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other Black Anglican clergy | missionaries | other Black Anglicans

Robert Gordon and the other Black Anglican
clergy in Jamaica in the 19th and early 20th centuries.

 [Two pages,Augustus Cole and C L Barnes, have now been completed, though I may add more to them; and C C Douce is well in hand. Check other pages to see how far I have got with them; I have put more material on the pages on Robert Gordon. Joy Lumsden]


The objectives of the site:


  • To answer the question: why is so little known about Jamaica's Black Anglican clergy in the 19th century?
  • To provide information on Black Anglican clergy in the 19th century.

Sources of information:

 Archives of the Episcopal Church (USA)

Canterbury Cathedral Archives
- St Augustine's College Archive
National Library of Jamaica

Secular newspapers

- Colonial Standard
- Daily Gleaner
- Jamaica Post
- Jamaica Times

Church newspapers

- Jamaica Church Chronicle 

- The Jamaica Churchman

Church of England, Jamaica

- Synod reports


Who's Who in Jamaica

 - various years

Handbook of Jamaica

- various years

(Anglican clergy 1900)

The Cruise of the Port Kingston

by Ralph Hall Caine,  London, 1908

Life of Enos Nuttall, Archbishop of the West Indies   

by Frank Cundall,  London, 1922

A History of the Diocese of      Jamaica

by E. L. Evans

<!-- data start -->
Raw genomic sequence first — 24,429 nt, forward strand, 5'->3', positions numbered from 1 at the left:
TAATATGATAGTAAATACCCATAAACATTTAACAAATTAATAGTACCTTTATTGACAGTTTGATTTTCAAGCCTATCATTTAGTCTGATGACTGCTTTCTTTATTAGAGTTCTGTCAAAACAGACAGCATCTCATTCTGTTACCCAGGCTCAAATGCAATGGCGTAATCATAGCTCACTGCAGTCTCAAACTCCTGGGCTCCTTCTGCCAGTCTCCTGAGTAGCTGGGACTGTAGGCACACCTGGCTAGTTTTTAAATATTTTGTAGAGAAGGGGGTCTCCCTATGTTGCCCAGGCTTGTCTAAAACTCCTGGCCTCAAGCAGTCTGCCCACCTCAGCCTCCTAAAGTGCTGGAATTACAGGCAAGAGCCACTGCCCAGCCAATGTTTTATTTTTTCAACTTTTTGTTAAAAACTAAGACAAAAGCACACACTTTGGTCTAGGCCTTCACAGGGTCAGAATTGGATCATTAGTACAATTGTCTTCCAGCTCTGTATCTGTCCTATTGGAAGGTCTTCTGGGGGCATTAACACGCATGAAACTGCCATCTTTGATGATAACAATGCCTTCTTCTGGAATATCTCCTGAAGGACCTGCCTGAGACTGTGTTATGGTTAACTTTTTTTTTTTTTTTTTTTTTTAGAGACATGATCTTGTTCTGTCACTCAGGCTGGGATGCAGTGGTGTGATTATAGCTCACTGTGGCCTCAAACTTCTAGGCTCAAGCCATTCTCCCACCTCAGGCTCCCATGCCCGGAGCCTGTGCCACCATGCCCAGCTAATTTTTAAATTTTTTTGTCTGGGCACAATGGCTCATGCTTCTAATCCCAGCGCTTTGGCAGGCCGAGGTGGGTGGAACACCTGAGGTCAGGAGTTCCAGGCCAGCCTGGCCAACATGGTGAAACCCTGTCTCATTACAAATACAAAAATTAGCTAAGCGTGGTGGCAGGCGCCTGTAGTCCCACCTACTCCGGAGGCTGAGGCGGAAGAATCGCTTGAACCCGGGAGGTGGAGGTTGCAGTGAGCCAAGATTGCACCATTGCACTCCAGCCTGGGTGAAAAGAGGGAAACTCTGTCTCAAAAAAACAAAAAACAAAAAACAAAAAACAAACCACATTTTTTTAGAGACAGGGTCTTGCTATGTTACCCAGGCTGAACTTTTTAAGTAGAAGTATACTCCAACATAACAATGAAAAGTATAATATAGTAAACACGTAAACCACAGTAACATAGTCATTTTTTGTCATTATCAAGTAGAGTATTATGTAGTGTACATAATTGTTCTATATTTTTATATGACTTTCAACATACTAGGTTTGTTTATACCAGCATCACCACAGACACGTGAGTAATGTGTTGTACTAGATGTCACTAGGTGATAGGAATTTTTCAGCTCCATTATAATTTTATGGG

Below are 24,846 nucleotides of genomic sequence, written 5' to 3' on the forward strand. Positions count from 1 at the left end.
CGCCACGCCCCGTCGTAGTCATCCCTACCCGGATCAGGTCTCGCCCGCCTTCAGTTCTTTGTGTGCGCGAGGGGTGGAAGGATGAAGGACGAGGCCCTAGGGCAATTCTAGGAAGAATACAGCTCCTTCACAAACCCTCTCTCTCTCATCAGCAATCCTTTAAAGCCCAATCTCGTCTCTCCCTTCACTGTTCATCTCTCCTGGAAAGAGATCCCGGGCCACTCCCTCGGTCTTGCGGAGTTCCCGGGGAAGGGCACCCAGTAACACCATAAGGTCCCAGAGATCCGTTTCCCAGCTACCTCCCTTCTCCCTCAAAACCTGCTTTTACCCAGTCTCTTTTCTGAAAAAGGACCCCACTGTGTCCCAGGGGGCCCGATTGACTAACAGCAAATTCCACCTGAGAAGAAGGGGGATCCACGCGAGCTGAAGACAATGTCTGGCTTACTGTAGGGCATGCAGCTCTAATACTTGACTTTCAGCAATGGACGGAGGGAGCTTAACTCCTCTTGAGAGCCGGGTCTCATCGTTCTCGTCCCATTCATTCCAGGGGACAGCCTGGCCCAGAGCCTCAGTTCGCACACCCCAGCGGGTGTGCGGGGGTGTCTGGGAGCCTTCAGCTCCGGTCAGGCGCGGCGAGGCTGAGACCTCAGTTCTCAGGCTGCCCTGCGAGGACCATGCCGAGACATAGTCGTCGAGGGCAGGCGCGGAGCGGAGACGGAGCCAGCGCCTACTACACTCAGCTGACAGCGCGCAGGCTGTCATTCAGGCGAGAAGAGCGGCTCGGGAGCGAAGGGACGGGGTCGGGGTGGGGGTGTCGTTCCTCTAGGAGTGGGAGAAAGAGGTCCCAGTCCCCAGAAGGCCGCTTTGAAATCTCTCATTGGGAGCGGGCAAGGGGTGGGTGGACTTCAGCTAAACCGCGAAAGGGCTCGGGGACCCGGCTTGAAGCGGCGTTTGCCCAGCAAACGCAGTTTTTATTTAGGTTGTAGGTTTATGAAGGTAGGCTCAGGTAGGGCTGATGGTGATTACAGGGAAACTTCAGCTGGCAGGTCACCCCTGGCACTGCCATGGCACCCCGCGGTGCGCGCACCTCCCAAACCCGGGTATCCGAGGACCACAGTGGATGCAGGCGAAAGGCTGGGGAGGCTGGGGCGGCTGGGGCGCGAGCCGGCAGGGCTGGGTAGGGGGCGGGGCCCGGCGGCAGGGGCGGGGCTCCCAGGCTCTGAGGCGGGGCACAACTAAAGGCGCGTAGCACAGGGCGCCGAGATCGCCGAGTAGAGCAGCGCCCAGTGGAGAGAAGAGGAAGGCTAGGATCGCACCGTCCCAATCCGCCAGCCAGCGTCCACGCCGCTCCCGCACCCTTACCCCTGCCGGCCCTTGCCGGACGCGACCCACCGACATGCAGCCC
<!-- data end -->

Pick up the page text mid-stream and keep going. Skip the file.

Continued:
Roots and Blossom

Theological Education in a Multi-Ethnic Society 

by Edmund Davis      


Some reasons for the lack of information about Black Anglican clergymen in Jamaica in the 19th century:

* the names of all the Church of England clergy are of European origin, providing no indication of the ethnicity of those who bore them;

* official policies in the late 19th century discouraged the use of terminology relating to colour, since there were supposed to be no distinctions based on colour; therefore the colour of an individual clergyman is rarely mentioned;

* until the early years of the 20th century there are very few photographs of clergy, in the newspapers or in books;

* over time certain stereotypical perceptions of the character of the Church of England in Jamaica in the 19th century have become well established; these perceptions have tended to foster neglect of consideration of the significance of the role of Black Jamaicans in the Church.

 The Cathedral, 

Spanish Town 

 Black membership of the Anglican Church >>>
An interesting aspect of the story of the early Black Anglican clergy in Jamaica is that, with the exception of Robert Gordon, they all spent some part of their careers in Portland, a parish where Black small-holders predominated.


This site is dedicated to the memory of

David Robert 'Kew' Brown,
(c 1818 - 1916) of Kew in Portland;
a Black Jamaican born into slavery,
he was a life-long pillar of the Church of England.